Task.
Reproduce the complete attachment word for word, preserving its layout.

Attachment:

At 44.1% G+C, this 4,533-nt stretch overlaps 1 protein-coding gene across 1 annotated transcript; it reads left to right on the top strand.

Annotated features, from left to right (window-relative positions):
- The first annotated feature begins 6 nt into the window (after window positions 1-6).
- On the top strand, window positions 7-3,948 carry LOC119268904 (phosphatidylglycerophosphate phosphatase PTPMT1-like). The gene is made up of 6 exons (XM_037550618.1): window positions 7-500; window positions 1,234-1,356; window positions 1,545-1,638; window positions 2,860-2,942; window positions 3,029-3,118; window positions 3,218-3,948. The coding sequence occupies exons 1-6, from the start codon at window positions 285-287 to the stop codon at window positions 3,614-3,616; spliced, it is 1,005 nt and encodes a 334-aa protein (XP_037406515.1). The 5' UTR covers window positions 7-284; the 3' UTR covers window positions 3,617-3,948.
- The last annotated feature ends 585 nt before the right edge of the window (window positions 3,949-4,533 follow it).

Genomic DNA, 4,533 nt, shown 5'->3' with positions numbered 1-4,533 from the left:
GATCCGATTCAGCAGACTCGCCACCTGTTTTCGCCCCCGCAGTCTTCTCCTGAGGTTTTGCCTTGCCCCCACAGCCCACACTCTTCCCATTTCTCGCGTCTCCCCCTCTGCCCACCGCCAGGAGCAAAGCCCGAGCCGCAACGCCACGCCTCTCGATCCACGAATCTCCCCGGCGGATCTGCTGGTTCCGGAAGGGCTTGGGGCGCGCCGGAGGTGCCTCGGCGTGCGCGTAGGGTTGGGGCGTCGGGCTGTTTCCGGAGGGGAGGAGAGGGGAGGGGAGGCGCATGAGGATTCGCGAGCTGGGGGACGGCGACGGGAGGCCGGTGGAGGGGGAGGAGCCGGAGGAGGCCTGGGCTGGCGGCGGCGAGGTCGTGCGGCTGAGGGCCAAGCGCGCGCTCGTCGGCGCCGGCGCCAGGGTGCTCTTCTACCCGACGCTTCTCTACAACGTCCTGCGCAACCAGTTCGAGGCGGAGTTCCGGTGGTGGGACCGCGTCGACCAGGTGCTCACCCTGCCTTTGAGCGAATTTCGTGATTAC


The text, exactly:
At 44.1% G+C, this 4,533-nt stretch overlaps 1 protein-coding gene across 1 annotated transcript; it reads left to right on the top strand.

Annotated features, from left to right (window-relative positions):
- The first annotated feature begins 6 nt into the window (after window positions 1-6).
- On the top strand, window positions 7-3,948 carry LOC119268904 (phosphatidylglycerophosphate phosphatase PTPMT1-like). The gene is made up of 6 exons (XM_037550618.1): window positions 7-500; window positions 1,234-1,356; window positions 1,545-1,638; window positions 2,860-2,942; window positions 3,029-3,118; window positions 3,218-3,948. The coding sequence occupies exons 1-6, from the start codon at window positions 285-287 to the stop codon at window positions 3,614-3,616; spliced, it is 1,005 nt and encodes a 334-aa protein (XP_037406515.1). The 5' UTR covers window positions 7-284; the 3' UTR covers window positions 3,617-3,948.
- The last annotated feature ends 585 nt before the right edge of the window (window positions 3,949-4,533 follow it).

Genomic DNA, 4,533 nt, shown 5'->3' with positions numbered 1-4,533 from the left:
GATCCGATTCAGCAGACTCGCCACCTGTTTTCGCCCCCGCAGTCTTCTCCTGAGGTTTTGCCTTGCCCCCACAGCCCACACTCTTCCCATTTCTCGCGTCTCCCCCTCTGCCCACCGCCAGGAGCAAAGCCCGAGCCGCAACGCCACGCCTCTCGATCCACGAATCTCCCCGGCGGATCTGCTGGTTCCGGAAGGGCTTGGGGCGCGCCGGAGGTGCCTCGGCGTGCGCGTAGGGTTGGGGCGTCGGGCTGTTTCCGGAGGGGAGGAGAGGGGAGGGGAGGCGCATGAGGATTCGCGAGCTGGGGGACGGCGACGGGAGGCCGGTGGAGGGGGAGGAGCCGGAGGAGGCCTGGGCTGGCGGCGGCGAGGTCGTGCGGCTGAGGGCCAAGCGCGCGCTCGTCGGCGCCGGCGCCAGGGTGCTCTTCTACCCGACGCTTCTCTACAACGTCCTGCGCAACCAGTTCGAGGCGGAGTTCCGGTGGTGGGACCGCGTCGACCAGGTGCTCACCCTGCCTTTGAGCGAATTTCGTGATTAC